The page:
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Emergency management of the patient with severe burns in the emergency unit

Thursday, September 3 2020

Reference

Authors

Grobler, RC. (2012). Emergency management of the patient with severe burns in the emergency unit. Professional Nurses Today, 16(3), 37-45. Retrieved from: https://pdfs.semanticscholar.org/f8b2/b28ea006622e09aadf44fa12fde349bfc649.pdf?_ga=2.221789840.967250321.1584602027-1394388154.1584602027

Summary

Introduction

Burns have significant short- and long-term consequences for patients and their families, and are one of the most serious injuries to mankind. Although the outcome for burn patients has improved dramatically over the past years, burns still cause substantial morbidity and mortality.

 

Adequate and effective emergency management of the burn patient during the first few hours post burn can prevent the burn wound from becoming more deeply burnt, minimise possible bacterial infection, lessen pain, facilitate faster healing and rehabilitation and long-term functionality, as well as improve the cosmetic appearance of the area that was burnt.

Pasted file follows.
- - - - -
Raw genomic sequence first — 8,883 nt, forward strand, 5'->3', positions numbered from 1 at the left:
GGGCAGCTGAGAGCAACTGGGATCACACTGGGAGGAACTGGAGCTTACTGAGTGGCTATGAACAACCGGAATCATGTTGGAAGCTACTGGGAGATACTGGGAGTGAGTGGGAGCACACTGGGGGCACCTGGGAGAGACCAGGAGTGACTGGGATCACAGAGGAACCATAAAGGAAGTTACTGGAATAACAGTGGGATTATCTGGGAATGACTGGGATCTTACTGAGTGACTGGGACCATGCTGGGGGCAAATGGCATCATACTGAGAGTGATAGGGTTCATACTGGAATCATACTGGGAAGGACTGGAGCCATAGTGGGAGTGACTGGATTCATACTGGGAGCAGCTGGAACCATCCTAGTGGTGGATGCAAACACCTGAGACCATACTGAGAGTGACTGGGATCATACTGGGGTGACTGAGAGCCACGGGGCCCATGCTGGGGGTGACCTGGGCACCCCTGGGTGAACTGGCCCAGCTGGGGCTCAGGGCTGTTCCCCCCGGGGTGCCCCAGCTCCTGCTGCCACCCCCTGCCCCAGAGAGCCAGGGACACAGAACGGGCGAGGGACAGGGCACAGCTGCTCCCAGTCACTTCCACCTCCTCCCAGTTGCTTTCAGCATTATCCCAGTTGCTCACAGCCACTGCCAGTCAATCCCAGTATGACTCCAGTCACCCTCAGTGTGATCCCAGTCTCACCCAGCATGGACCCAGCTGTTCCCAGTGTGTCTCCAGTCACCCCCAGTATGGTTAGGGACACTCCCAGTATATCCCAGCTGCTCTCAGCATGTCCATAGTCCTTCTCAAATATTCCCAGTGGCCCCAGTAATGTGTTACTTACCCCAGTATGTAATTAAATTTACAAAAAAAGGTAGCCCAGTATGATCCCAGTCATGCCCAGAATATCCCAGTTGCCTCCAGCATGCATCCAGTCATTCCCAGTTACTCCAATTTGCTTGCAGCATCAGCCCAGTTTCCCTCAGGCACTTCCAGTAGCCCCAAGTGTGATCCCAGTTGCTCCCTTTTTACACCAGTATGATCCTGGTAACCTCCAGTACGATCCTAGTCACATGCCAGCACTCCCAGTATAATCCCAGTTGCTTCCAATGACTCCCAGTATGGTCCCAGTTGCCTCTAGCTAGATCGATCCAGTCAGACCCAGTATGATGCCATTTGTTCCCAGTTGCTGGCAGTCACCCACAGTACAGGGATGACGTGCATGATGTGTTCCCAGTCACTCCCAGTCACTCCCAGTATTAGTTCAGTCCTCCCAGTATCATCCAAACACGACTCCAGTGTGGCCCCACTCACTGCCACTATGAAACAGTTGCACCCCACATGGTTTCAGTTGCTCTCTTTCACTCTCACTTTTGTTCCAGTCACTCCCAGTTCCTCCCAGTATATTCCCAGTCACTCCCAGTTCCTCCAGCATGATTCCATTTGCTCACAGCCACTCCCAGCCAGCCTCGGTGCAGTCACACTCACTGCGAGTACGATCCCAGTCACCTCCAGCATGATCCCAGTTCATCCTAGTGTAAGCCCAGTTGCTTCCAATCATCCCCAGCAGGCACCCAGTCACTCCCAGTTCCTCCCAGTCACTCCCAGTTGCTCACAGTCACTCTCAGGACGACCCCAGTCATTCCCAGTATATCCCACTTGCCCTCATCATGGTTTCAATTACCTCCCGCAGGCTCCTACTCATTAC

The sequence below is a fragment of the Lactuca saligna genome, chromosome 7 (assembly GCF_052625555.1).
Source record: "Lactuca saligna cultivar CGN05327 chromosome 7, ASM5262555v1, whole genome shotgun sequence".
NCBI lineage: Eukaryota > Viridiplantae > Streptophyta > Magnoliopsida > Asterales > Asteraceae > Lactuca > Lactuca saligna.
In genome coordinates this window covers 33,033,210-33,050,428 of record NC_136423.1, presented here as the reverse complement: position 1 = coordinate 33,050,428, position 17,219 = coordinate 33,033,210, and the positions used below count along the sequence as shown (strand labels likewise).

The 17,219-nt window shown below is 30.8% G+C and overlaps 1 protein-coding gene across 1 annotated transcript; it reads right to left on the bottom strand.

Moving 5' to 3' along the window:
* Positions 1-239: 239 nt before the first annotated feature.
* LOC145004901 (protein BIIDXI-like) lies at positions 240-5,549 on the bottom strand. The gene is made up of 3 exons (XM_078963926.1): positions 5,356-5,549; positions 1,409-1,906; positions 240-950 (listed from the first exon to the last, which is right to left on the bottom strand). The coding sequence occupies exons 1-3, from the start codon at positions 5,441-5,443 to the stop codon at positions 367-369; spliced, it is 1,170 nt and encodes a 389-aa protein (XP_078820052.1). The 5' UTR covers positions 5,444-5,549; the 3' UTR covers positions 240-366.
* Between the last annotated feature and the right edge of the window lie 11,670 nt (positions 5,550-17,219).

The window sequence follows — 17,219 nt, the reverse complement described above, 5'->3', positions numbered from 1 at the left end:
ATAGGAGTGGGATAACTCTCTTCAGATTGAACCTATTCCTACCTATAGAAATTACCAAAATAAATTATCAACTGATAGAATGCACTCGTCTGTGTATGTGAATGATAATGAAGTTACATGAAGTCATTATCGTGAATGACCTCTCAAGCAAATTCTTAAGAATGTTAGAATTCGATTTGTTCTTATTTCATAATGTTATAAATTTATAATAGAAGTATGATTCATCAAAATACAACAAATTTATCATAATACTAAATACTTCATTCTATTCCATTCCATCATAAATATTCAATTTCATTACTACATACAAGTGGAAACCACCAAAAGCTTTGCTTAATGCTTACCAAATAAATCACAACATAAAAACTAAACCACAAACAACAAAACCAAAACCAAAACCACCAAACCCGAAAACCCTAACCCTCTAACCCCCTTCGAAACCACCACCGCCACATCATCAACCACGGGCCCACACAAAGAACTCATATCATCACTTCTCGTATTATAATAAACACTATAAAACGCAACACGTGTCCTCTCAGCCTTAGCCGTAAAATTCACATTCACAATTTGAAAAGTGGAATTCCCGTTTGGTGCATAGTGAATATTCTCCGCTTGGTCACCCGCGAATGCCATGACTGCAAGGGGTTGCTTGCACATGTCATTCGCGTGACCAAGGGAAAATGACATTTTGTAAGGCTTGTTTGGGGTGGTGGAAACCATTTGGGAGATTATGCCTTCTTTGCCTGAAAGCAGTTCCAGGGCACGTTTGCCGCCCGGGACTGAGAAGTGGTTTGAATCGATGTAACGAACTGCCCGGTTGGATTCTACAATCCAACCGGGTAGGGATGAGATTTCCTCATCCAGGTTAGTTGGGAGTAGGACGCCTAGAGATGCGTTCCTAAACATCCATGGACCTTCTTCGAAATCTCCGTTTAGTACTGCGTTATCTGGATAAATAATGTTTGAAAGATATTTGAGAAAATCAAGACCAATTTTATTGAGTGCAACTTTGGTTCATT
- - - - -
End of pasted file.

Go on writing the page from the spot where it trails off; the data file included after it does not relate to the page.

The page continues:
Minor burns will heal most of the time without further treatment. Severe burns (major burns) can be defined as deep dermal to full-thickness burns that cover an area more than 5-8 cm, or are located on the hands, feet, face, groin, buttocks or a major joint.

 

The article will focus on educating the nurse in the effective emergency management of the burn patient, irrespective of the depth of the burn or percentage of total body surface area burnt, and can be used in the pre-hospital phase, primary healthcare area, e.g. clinic environment or emergency centre.

 

Nurses play a pivotal role in the overall management of the burn patient. They must be well versed in the different available protocols that can be used during the management of the burn patient. Management involves medical care and the psychological support of the patient and family. Optimal care of the burn patient requires a multi-disciplinary team approach. The burn nurse is at the core of this team. He or she is the coordinator of all patient care activities. During all the phases of management of the burn patient, the nursing assessment should focus on early detection or prevention of complications that are associated with minor to major burns. A list of the most important potential nursing diagnoses for burn patients in the resuscitative and acute phase are listed in Table I.3

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